But what if you're craving that milkshake? You just have to have it? Instead, have mine. It takes just minutes to make and it only has 250 calories. Keith and I like these so much that sometimes we skip lunch or dinner and have this treat instead!

PB&B Milkshake
Serves 2

2 bananas
2 tbsp peanut butter
1 cup skim or lowfat milk

Puree in a blender until smooth. Done. If you want a thicker shake, slice and freeze the bananas first (maybe you already have some in there after reading my last post!) and you can skip the ice altogether.

For an entire month's worth of diet-friendly recipes, The Svelte Gourmet: A Month of Main Courses cookbook is available at www.thesveltegourmet.com/products.html. Enjoy!

Wednesday, June 2, 2010

Break bread without breaking the bank!

The other day I was in my favorite grocery store picking up a few things for a recipe I wanted to try. "A few things." Ha! Maybe it's because I randomly run to the grocery store on a whim when I get it in my head to experiment with something new, but I rarely get out of the store for under $50. A few things. Right! Don't even get me started on how much a "normal" trip to the grocery store costs.

So anyway, I got in the checkout line behind a woman whose order was obviously not going to be quick...but I wasn't in a hurry and my curiosity got the best of me. She was meticulously separating a full cart of items into two orders. Then she handed the cashier a stack -- and I mean STACK -- of coupons. But they were on plain paper. Odd. Her first order, after the coupons, came to $3.98. Mouth agape, I kept watching. Her second order came to -$1.25. She got money BACK. What?! She got a month's worth of groceries for about $2.75. Good stuff, too! She turned around to apologize to me for taking so long, but I just congratulated the coupon-clipping genius, my mouth still agape.

And my little basket came to $17.50 for just "a few things." Wow, do I feel dumb! I asked the cashier what kind of coupons she was using. Turns out, she prints them online. Hmmm...I spend HOURS on the computer every day. Maybe this is something I should look into. So I did, and in my next trip to the store, I saved $30.

Lately, I've been looking for ways to save a few dollars. With the amount of cooking and experimenting I do -- and often with choice ingredients! -- every little bit helps. So it really burns me up when I open the produce drawer and find that all the things I had good intentions for are now starting to ripen beyond their prime. It's SO frustrating.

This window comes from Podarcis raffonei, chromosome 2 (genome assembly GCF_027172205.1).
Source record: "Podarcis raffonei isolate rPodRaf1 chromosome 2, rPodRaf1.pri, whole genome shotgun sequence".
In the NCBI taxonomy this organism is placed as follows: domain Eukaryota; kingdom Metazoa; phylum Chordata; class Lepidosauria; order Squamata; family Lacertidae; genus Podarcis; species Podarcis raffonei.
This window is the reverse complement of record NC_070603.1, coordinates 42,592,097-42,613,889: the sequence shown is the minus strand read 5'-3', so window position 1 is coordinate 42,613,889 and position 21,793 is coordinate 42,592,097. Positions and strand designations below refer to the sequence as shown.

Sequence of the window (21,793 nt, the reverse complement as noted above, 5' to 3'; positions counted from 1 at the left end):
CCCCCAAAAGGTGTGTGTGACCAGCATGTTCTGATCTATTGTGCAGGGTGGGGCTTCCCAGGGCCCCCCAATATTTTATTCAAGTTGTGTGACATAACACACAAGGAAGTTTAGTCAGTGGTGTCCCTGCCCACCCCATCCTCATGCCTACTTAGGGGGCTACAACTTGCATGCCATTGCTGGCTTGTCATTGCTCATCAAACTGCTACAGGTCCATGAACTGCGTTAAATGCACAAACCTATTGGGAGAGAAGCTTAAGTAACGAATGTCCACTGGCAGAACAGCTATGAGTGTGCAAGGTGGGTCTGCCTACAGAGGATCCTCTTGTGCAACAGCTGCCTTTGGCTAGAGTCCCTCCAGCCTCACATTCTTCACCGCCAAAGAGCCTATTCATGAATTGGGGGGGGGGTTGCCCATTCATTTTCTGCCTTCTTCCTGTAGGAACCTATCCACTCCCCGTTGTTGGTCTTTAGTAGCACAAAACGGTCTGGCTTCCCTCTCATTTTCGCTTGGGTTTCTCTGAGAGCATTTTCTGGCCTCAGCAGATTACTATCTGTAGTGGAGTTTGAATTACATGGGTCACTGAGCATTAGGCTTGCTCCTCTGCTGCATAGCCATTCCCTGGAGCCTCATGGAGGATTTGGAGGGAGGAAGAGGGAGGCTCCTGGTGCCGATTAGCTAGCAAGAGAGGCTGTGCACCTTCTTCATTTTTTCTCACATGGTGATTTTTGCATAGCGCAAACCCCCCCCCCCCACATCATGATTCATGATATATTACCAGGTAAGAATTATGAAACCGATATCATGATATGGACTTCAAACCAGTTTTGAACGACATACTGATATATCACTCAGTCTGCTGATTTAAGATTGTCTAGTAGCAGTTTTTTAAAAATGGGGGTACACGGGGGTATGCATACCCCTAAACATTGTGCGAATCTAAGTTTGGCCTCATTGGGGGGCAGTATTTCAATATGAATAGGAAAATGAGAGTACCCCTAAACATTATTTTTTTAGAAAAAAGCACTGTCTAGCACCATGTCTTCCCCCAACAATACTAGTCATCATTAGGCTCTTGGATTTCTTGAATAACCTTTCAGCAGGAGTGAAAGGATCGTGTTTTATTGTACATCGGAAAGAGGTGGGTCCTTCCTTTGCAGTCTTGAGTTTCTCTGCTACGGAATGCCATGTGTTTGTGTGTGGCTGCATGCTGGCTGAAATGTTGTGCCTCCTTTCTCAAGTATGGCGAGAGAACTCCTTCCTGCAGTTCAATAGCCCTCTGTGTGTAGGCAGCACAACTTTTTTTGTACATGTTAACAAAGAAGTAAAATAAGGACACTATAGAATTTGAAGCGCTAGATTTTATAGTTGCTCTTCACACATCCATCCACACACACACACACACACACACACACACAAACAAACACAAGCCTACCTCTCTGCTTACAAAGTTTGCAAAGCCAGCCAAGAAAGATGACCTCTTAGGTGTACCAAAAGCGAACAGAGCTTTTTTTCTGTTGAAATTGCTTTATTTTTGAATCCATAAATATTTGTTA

So now I re-purpose them. For example, pretty much any vegetable can be a great base for soup. Throw it all in a pot with some broth and seasonings and simmer away. Then freeze it and you've wasted nothing.

Alternatively, if you see that your bananas are getting a little spotty on the counter, slice them into a freezer bag and throw them in the ice box. They last for months and are great for smoothies -- and you don't need to water them down with a lot of ice, since the bananas themselves are frozen (Peanut Butter & Banana Smoothie recipe coming next week!). Grapes and berries are fantastic in the freezer, too, and can be pulled out for baking or snacking.

For things like apples, pineapple, papaya, etc., consider investing in a small dehydrator. They aren't expensive at all and you can make the best dried fruit (or jerky if you have a spare London broil). My oven has a dehydrating feature, so check your manual -- yours might, too! If you have peaches or pears that are softening too quickly, simply slice them and grill them on a hot grill pan (with sides) until they release their juices and begin to caramelize. If you can resist eating them all on the spot (AMAZING dessert), then store them in the freezer as a topping for frozen yogurt or a light dessert on their own. Really fantastic.

Don't you hate it when you open a box of cereal and find that the bag you so carefully rolled down is now wide open? Or when you reach into a bag of snack food (healthy, I hope!) and find that it's stale? Talk about a waste -- and an expensive one, too. These days, we're hard-pressed to find a bag of snack food or box of cereal for under $3.00 -- so it really burns me up when they're wasted. And in my opinion, most plastic chip clips are worthless. They break, they don't open wide enough, and they're expensive. Instead, head to your local dollar store and pick up a package of wooden clothes pins. I got 50 for $1.00. They don't break, they don't crush your food like rubber bands do, and they are so inexpensive that I don't mind when the kids take a new one each time they have a snack (they seem to disappear in the couch cushions like socks disappear in the dryer). Using clothespins to keep bags closed is a trick I grew up with -- thanks Mom!